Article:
• 4,4′-(9,10-anthracenediyl)bis[N,N-bis[4-(diphenylphosphinyl)phenyl]-benzenamine; or
  • 4,4′-(9,10-Anthracenediyl)bis[N,N-bis[4-(diphenylphosphino)phenyl]-benzenamine.

In one embodiment of the present invention, both the first material and the second material include an amine compound. In another useful embodiment, the first material includes a compound incorporating a para-phenylenediamine, dihydrophenazine, 2,6-diaminonaphthalene, 2,6-diaminoanthracene, 2,6,9,10-tetraaminoanthracene, anilinoethylene, N,N,N,N-tetraarylbenzidine, mono- or polyaminated perylene, mono- or polyaminated coronene, polyaminated pyrene, mono- or polyaminated fluoranthene, mono- or polyaminated chrysene, mono- or polyaminated anthanthrene, mono- or polyaminated triphenylene, or mono- or polyaminated tetracene moiety while the second material includes an amine compound that contains either a N,N,N,N-tetraarylbenzidine or a N-arylcarbazole moiety.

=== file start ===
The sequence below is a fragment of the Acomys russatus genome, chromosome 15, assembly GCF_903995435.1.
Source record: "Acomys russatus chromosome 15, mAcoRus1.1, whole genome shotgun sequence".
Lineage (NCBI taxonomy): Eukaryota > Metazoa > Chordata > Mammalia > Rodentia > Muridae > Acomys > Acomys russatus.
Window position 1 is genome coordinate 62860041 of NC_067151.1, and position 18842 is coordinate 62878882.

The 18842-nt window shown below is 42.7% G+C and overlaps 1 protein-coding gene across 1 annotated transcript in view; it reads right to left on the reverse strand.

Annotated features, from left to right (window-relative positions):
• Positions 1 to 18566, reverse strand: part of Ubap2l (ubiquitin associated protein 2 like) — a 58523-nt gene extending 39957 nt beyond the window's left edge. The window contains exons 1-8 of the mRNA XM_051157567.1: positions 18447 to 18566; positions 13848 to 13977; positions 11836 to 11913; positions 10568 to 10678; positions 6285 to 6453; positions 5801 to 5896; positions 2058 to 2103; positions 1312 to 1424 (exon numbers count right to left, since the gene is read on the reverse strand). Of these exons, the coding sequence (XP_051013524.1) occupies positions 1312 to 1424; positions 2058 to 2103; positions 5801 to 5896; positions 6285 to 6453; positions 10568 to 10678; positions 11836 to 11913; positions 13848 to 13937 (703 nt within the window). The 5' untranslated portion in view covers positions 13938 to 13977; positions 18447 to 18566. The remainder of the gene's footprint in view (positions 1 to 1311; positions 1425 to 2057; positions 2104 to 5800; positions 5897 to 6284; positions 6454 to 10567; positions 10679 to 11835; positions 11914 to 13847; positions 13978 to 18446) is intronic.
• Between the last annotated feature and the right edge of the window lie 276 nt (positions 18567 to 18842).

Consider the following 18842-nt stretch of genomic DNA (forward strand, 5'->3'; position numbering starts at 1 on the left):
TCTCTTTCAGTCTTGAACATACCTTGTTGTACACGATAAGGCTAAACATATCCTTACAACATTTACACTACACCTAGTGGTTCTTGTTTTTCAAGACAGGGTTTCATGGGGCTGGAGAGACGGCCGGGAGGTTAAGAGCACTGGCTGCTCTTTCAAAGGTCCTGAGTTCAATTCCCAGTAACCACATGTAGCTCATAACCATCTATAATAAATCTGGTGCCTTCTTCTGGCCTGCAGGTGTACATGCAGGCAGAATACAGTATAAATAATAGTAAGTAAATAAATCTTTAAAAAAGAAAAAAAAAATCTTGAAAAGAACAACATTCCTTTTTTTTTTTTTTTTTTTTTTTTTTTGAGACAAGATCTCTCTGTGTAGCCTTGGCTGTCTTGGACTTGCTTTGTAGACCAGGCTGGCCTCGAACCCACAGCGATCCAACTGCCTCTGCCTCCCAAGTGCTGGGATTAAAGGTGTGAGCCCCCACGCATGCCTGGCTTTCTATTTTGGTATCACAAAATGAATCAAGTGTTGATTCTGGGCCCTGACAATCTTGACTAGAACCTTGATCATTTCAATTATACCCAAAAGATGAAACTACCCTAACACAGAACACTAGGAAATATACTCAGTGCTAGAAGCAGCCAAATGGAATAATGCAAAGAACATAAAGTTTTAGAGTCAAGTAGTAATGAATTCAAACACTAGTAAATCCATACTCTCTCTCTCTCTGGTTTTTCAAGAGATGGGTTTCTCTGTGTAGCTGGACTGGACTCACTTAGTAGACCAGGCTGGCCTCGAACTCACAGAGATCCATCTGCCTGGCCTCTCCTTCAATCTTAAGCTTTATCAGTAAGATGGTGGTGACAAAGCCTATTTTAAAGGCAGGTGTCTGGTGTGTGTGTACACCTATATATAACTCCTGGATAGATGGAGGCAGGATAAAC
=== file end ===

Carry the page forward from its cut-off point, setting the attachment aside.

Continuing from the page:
Light-Emitting Layer(s)